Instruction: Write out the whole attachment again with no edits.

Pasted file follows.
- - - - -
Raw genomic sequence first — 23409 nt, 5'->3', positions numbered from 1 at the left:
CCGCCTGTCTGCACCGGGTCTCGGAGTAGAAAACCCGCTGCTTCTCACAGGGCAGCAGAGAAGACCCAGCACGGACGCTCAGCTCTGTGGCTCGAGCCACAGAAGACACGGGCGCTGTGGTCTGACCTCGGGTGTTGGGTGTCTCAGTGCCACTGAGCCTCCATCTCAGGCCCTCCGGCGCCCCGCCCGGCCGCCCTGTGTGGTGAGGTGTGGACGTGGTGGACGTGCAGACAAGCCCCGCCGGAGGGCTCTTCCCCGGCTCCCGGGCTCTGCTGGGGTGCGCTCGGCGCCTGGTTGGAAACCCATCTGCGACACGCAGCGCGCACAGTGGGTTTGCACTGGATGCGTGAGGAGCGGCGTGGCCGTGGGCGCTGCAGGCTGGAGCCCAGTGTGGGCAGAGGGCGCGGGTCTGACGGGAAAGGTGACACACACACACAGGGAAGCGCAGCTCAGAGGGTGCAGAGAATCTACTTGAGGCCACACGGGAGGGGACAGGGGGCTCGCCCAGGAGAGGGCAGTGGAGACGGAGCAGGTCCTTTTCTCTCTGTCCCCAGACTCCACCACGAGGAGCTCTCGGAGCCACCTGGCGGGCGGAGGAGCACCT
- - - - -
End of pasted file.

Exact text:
Raw genomic sequence first — 23409 nt, 5'->3', positions numbered from 1 at the left:
CCGCCTGTCTGCACCGGGTCTCGGAGTAGAAAACCCGCTGCTTCTCACAGGGCAGCAGAGAAGACCCAGCACGGACGCTCAGCTCTGTGGCTCGAGCCACAGAAGACACGGGCGCTGTGGTCTGACCTCGGGTGTTGGGTGTCTCAGTGCCACTGAGCCTCCATCTCAGGCCCTCCGGCGCCCCGCCCGGCCGCCCTGTGTGGTGAGGTGTGGACGTGGTGGACGTGCAGACAAGCCCCGCCGGAGGGCTCTTCCCCGGCTCCCGGGCTCTGCTGGGGTGCGCTCGGCGCCTGGTTGGAAACCCATCTGCGACACGCAGCGCGCACAGTGGGTTTGCACTGGATGCGTGAGGAGCGGCGTGGCCGTGGGCGCTGCAGGCTGGAGCCCAGTGTGGGCAGAGGGCGCGGGTCTGACGGGAAAGGTGACACACACACACAGGGAAGCGCAGCTCAGAGGGTGCAGAGAATCTACTTGAGGCCACACGGGAGGGGACAGGGGGCTCGCCCAGGAGAGGGCAGTGGAGACGGAGCAGGTCCTTTTCTCTCTGTCCCCAGACTCCACCACGAGGAGCTCTCGGAGCCACCTGGCGGGCGGAGGAGCACCT